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February 6, 2007

Officer Who Refused Iraq Tour Goes on Trial


by Jim Lobe

TACOMA, Wash. - Supporters of the first commissioned U.S. officer to refuse to serve in Iraq plan to pack the courtroom at Fort Lewis, Wash., where 1st Lt. Ehren Watada will face a court-martial Monday.

"If more officers like Lt. Watada come forward and said they wouldn't order their troops into a war that's morally wrong that means fewer enlisted people like myself will come back injured or killed," former Marine Corps medic Chanan Suarez-Diaz told a packed house of activists Sunday evening in the basement auditorium of the First Congregational Church in nearby Tacoma.

Suarez-Diaz's back was injured by a rocket-propelled grenade in Ramadi in 2005.

Like many members of the crowd, Suarez-Diaz is a member of the group Iraq Veterans Against the War, which organizers say has quadrupled in size in the last year. Suarez-Diaz told IPS anger about the war is growing in the rank and file of the military, making Watada's trial very important.

"Soldiers aren't machines that don't think and don't have a consciousness," he said, adding that his unit is scheduled to redeploy as part of President George W. Bush's plan to send at least 21,500 additional troops to Iraq.

"I've spoken to a lot of my buddies who went to Iraq with me, and a lot of them have changed their minds," he added. "Before they were more Republican or conservative, but now they're seeing what this war is about," he added.

Watada faces four years in prison if he is convicted of all the charges against him. That's because he's not charged only with refusing to go to Iraq, but also for "conduct unbecoming of an officer" for speaking in public forums against the war.

Among them was a speech to the Veterans for Peace annual convention in Seattle last year.

"Today, I speak with you about a radical idea," Watada told the gathering. "That to stop an illegal and unjust war, soldiers can choose to stop fighting it. … If soldiers realized this war is contrary to what the Constitution extols – if they stood up and threw their weapons down – no president could ever initiate a war of choice again. When we say, 'against all enemies foreign and domestic,' what if elected leaders became the enemy? Whose orders do we follow? The answer is the conscience that lies in each soldier, each American, and each human being. Our duty to the Constitution is an obligation, not a choice."

Initially, the U.S. military had angered the journalism profession by subpoenaing two reporters and three peace activists to testify as witnesses for the prosecution. Prosecutors had argued that their testimony was necessary to prove, legally, that Watada had been speaking out against the war.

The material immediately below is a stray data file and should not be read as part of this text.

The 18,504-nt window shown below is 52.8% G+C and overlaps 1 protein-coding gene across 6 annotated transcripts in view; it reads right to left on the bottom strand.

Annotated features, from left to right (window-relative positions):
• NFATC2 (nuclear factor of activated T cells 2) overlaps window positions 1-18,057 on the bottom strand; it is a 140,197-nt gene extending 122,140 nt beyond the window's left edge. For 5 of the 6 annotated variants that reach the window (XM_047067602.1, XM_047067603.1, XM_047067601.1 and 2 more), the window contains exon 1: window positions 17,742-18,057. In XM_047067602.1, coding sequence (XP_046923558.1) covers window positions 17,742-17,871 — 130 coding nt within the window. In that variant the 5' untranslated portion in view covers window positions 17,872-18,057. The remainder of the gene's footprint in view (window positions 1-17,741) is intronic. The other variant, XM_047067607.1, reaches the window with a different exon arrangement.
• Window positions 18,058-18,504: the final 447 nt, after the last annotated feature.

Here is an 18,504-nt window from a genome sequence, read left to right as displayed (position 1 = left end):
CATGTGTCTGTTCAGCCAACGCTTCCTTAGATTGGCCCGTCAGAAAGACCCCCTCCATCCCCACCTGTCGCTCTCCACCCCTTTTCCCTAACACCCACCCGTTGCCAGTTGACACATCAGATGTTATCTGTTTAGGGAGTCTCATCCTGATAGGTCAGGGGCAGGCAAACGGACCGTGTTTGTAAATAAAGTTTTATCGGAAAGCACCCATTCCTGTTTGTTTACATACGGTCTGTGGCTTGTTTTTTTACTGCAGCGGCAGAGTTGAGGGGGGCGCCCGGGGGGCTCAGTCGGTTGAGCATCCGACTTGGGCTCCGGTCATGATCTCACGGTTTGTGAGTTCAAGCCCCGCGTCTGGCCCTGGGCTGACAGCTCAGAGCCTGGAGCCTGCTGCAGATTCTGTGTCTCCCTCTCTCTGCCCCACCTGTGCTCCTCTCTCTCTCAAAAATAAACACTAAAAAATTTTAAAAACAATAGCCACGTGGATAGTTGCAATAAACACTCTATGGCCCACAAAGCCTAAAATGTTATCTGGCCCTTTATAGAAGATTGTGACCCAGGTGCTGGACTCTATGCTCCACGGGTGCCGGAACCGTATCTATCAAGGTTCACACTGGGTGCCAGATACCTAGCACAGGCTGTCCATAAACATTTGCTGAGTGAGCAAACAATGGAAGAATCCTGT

Under a deal reached last week between the Army and Watada's lawyers, however, the journalists and activists will not longer be needed at the court-martial, with Watada agreeing to stipulate to his public comments.

As a result, the court-martial is likely to be short, especially since the military judge overseeing the trial ruled last month that Watada's claim – that the war is immoral and illegal – will not be a permissible defense at trial. Watada had hoped to argue under the so-called Nuremberg Principals that arose from trials of Nazi war criminals after World War II.

The fourth of the Nuremberg Principles says that superior orders are not a defense to the commission of an illegal act, meaning soldiers who commit a war crime after "just following orders" are just as culpable as their superiors.

Nonetheless, families of other soldiers refusing to fight in Iraq are watching the trial closely.

Helga Aguayo flew in from Los Angeles to Seattle with her two daughters and mother-in-law to attend Watada's court martial. Her husband, Augustin, is an Army medic currently incarcerated at a U.S. military prison in Germany for going AWOL after his application for conscientious objector status was denied. He faces seven years in prison.

"We are here because it's important to show support for people who resist wars," she told the gathering at Tacoma's First Congregational Church.

"We know what Watada's family is going through," she added. "My husband has been fighting for more than three years to be declared a conscientious objector. He is so opposed to war that when his commander sent him out on patrol he did so without putting any bullets in his gun."

A military court martial in Germany is scheduled to be held March 6. A ruling in the Watada case is expected by the end of the week.

(Inter Press Service)


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  • Jim Lobe, works as Inter Press Service's correspondent in the Washington, D.C., bureau. He has followed the ups and downs of neo-conservatives since well before their rise in the aftermath of the September 11, 2001 attacks.

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